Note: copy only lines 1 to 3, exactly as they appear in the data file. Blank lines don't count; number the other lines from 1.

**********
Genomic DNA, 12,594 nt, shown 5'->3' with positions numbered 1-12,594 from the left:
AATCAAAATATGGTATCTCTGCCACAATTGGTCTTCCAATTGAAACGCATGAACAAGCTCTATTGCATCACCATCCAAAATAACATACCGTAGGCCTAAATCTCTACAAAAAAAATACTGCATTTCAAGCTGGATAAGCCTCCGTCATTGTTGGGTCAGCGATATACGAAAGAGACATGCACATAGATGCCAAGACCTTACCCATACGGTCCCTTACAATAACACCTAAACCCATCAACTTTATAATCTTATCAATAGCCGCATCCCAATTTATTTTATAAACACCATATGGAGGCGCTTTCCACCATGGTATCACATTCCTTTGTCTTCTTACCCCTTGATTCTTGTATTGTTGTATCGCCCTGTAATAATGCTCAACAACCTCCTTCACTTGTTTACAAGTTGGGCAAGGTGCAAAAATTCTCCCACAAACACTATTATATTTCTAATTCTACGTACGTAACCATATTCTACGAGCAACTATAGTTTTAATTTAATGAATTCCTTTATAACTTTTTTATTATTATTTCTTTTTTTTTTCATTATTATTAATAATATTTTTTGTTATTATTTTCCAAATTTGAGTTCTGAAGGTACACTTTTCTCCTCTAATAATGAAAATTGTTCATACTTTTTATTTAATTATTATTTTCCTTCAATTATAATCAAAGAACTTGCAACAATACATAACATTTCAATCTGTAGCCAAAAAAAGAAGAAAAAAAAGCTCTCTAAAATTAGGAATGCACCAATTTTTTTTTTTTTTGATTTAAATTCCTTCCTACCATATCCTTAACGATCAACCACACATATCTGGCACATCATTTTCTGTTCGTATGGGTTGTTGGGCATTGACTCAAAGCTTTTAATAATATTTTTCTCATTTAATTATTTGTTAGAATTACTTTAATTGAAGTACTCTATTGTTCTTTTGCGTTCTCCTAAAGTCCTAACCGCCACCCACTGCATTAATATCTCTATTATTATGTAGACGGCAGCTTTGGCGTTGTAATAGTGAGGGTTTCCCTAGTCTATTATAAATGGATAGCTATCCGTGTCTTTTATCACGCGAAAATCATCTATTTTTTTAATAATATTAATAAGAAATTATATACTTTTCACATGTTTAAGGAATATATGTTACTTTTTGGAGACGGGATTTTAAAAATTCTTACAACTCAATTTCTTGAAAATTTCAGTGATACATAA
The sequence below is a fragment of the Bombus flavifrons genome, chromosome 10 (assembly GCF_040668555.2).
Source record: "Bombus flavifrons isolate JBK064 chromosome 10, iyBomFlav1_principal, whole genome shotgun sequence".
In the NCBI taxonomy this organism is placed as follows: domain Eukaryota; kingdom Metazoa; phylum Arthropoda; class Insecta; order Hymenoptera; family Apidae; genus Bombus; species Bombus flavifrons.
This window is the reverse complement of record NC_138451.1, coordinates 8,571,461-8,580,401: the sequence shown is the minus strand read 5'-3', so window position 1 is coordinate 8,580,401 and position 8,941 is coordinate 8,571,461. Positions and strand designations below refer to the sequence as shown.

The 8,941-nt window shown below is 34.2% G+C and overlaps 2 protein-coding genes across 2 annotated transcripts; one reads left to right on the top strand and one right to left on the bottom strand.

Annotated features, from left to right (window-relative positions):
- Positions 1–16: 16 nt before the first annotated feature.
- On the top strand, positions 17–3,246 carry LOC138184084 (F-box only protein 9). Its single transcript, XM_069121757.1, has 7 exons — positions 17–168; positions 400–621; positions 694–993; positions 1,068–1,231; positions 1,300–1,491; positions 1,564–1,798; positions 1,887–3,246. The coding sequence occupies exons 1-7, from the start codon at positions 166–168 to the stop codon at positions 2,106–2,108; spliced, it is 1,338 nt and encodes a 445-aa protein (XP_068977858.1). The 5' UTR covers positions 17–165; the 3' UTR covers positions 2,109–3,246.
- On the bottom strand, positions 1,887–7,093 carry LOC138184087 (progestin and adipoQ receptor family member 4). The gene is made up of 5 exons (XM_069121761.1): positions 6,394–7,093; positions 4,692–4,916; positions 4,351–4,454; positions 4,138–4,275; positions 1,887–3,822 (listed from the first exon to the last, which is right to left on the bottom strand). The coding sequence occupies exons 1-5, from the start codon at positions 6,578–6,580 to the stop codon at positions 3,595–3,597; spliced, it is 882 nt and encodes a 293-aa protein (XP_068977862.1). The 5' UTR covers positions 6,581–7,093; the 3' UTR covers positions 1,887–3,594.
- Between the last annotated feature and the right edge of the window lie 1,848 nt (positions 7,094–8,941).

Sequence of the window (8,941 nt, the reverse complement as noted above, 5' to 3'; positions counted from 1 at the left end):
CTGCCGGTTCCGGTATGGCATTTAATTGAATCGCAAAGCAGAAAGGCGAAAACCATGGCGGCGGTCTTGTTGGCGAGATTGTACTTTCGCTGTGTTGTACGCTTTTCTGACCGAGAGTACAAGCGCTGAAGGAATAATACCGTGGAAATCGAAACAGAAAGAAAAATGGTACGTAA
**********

Genomic DNA, 12,594 nt, shown 5'->3' with positions numbered 1-12,594 from the left:
AATCAAAATATGGTATCTCTGCCACAATTGGTCTTCCAATTGAAACGCATGAACAAGCTCTATTGCATCACCATCCAAAATAACATACCGTAGGCCTAAATCTCTACAAAAAAAATACTGCATTTCAAGCTGGATAAGCCTCCGTCATTGTTGGGTCAGCGATATACGAAAGAGACATGCACATAGATGCCAAGACCTTACCCATACGGTCCCTTACAATAACACCTAAACCCATCAACTTTATAATCTTATCAATAGCCGCATCCCAATTTATTTTATAAACACCATATGGAGGCGCTTTCCACCATGGTATCACATTCCTTTGTCTTCTTACCCCTTGATTCTTGTATTGTTGTATCGCCCTGTAATAATGCTCAACAACCTCCTTCACTTGTTTACAAGTTGGGCAAGGTGCAAAAATTCTCCCACAAACACTATTATATTTCTAATTCTACGTACGTAACCATATTCTACGAGCAACTATAGTTTTAATTTAATGAATTCCTTTATAACTTTTTTATTATTATTTCTTTTTTTTTTCATTATTATTAATAATATTTTTTGTTATTATTTTCCAAATTTGAGTTCTGAAGGTACACTTTTCTCCTCTAATAATGAAAATTGTTCATACTTTTTATTTAATTATTATTTTCCTTCAATTATAATCAAAGAACTTGCAACAATACATAACATTTCAATCTGTAGCCAAAAAAAGAAGAAAAAAAAGCTCTCTAAAATTAGGAATGCACCAATTTTTTTTTTTTTTGATTTAAATTCCTTCCTACCATATCCTTAACGATCAACCACACATATCTGGCACATCATTTTCTGTTCGTATGGGTTGTTGGGCATTGACTCAAAGCTTTTAATAATATTTTTCTCATTTAATTATTTGTTAGAATTACTTTAATTGAAGTACTCTATTGTTCTTTTGCGTTCTCCTAAAGTCCTAACCGCCACCCACTGCATTAATATCTCTATTATTATGTAGACGGCAGCTTTGGCGTTGTAATAGTGAGGGTTTCCCTAGTCTATTATAAATGGATAGCTATCCGTGTCTTTTATCACGCGAAAATCATCTATTTTTTTAATAATATTAATAAGAAATTATATACTTTTCACATGTTTAAGGAATATATGTTACTTTTTGGAGACGGGATTTTAAAAATTCTTACAACTCAATTTCTTGAAAATTTCAGTGATACATAA
The sequence below is a fragment of the Bombus flavifrons genome, chromosome 10 (assembly GCF_040668555.2).